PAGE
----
- A few of your achievements since you applied. You don't have to claim that you cured cancer or won Teen Jeopardy. Your “achievements" can be a simple as, “I earned a grade over 80 in math for the first time ever" or “I was chosen for a soloist's role in the spring musical."

Seniors who have already been admitted to college are required to decide which college they will attend no later than May 1. Some colleges will start accepting students from the waitlist before then, but most don't know how many spaces they will have until all of the accepted students have committed. So, if you get good news from your waitlist school, it probably won't be until early May.

Another thing that happens after May 1 is that the National Association for College Admission Counseling (NACAC) publishes its annual directory of colleges that still have vacancies. The list will include schools that had deadlines that passed many months ago but that didn't receive as many commitments from accepted students as expected. So, a few days after May 1, you can search for “NACAC College Openings Update." The NACAC roster will specify which colleges have openings and if financial aid and housing are still available, too. Every year I spot several well-known, competitive colleges on the list, along with many lesser-known schools -- here you can see our coverage of last year's list. (Hint: When you read through the NACAC update, be sure to focus on the colleges that have room for freshmen, since transfer openings are included, too.)

Finally, if you don't zero in on a college to attend next fall but can't stay at home, consider an AmeriCorps program. These are 10-month community service opportunities that actually pay a stipend to their “volunteers" — all of whom are 18 to 24 years old. You will live with other Corps members in locations around the country. For more information, see the following:

AmeriCorps NCCC: You'll travel to varied locations during a stint in this program. Deadlines are April 1 or July 1, depending on preferred start date (summer or fall).

CityYear: You'll live in one of many participating cities and work in the local public schools. There are several application deadlines, with the latest on May 31. (Early birds have more choice of location.)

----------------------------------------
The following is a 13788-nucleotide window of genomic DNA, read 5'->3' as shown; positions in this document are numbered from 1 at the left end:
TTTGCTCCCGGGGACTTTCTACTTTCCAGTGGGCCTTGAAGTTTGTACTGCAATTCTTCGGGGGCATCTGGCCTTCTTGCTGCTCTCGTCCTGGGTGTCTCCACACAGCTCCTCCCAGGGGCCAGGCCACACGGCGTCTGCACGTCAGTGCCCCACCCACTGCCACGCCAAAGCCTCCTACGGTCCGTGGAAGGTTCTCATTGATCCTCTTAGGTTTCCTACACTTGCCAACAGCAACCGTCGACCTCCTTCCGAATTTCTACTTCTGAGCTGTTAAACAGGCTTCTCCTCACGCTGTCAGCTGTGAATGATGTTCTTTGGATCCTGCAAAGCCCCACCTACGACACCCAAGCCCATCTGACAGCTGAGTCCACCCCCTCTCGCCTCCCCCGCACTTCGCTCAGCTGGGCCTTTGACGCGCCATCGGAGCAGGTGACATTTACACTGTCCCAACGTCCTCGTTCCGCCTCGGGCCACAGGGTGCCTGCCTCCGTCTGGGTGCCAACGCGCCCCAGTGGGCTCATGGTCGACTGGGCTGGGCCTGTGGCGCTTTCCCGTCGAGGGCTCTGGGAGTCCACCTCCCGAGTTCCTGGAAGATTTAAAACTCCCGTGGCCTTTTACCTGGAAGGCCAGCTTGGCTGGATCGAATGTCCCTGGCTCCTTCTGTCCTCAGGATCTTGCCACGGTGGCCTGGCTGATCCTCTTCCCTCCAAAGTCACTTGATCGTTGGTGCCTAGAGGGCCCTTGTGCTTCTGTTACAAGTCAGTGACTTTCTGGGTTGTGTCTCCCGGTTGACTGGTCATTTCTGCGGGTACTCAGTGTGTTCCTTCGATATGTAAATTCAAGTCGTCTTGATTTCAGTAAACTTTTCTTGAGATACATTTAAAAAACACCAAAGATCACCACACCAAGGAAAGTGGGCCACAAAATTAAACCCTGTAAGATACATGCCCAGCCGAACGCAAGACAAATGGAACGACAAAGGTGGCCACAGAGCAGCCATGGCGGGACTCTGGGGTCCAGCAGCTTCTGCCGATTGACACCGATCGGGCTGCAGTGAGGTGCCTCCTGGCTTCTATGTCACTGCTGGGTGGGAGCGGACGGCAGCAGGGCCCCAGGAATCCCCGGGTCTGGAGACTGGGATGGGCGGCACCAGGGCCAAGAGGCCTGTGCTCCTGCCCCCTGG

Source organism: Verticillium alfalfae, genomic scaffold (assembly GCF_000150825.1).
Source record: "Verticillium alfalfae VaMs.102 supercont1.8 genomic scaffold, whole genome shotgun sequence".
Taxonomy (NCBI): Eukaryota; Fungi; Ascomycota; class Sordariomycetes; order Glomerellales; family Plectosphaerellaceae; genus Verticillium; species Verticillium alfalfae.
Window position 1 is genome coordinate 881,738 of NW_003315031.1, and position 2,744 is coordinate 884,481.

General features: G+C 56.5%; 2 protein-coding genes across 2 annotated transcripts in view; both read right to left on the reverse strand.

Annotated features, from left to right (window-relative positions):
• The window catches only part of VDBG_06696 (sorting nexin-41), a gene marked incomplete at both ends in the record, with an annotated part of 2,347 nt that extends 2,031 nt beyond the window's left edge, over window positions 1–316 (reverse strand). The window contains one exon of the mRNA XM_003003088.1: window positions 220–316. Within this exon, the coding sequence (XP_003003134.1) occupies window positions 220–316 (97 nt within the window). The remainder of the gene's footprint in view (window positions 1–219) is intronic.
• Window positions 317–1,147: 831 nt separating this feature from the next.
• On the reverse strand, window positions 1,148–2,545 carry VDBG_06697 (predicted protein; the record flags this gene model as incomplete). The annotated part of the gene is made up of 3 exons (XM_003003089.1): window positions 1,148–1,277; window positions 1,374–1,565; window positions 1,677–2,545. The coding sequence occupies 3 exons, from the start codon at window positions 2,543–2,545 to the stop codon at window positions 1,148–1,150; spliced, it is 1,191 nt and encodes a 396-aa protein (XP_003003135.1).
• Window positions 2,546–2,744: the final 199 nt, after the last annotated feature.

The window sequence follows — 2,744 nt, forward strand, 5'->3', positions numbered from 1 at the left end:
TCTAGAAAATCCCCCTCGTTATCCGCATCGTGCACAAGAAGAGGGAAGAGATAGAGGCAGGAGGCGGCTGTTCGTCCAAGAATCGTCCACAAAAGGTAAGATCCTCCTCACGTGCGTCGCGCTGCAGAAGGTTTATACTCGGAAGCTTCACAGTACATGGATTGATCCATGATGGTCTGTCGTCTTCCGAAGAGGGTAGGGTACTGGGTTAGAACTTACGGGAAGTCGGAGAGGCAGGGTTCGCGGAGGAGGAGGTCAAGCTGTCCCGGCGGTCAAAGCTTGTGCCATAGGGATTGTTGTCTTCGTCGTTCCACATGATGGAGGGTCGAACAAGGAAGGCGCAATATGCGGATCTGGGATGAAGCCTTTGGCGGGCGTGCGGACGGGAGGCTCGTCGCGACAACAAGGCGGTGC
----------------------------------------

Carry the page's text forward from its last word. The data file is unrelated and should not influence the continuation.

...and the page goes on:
Although I'm sure it's disappointing to receive so many college denials, I'm still convinced that this crazy process often ends in a meant-to-be way. So you may one day look back and realize that you weren't really rejected, just redirected.

Happy hunting!

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Written by

Sally Rubenstone

Sally Rubenstone

Sally Rubenstone knows the competitive and often convoluted college admission process inside out: From the first time the topic of college comes up at the dinner table until the last duffel bag is unloaded on a dorm room floor. She is the co-author of Panicked Parents' Guide to College Admissions; The Transfer Student's Guide to Changing Colleges and The International Student's Guide to Going to College in America. Sally has appeared on NBC's Today program and has been quoted in countless publications, including The New York Times, The Washington Post, USA Weekend, USA Today, U.S. News & World Report, Newsweek, People and Seventeen. Sally has viewed the admissions world from many angles: As a Smith College admission counselor for 15 years, an independent college counselor serving students from a wide range of backgrounds and the author of College Confidential's "Ask the Dean" column. She also taught language arts, social studies, study skills and test preparation in 10 schools, including American international schools in London, Paris, Geneva, Athens and Tel Aviv. As senior advisor to College Confidential since 2002, Sally has helped hundreds of students and parents navigate the college admissions maze. In 2008, she co-founded College Karma, a private college consulting firm, with her College Confidential colleague Dave Berry, and she continues to serve as a College Confidential advisor. Sally and her husband, Chris Petrides, became first-time parents in 1997 at the ripe-old age of 45. So Sally was nearly an official senior citizen when her son Jack began the college selection process, and when she was finally able to practice what she had preached for more than three decades.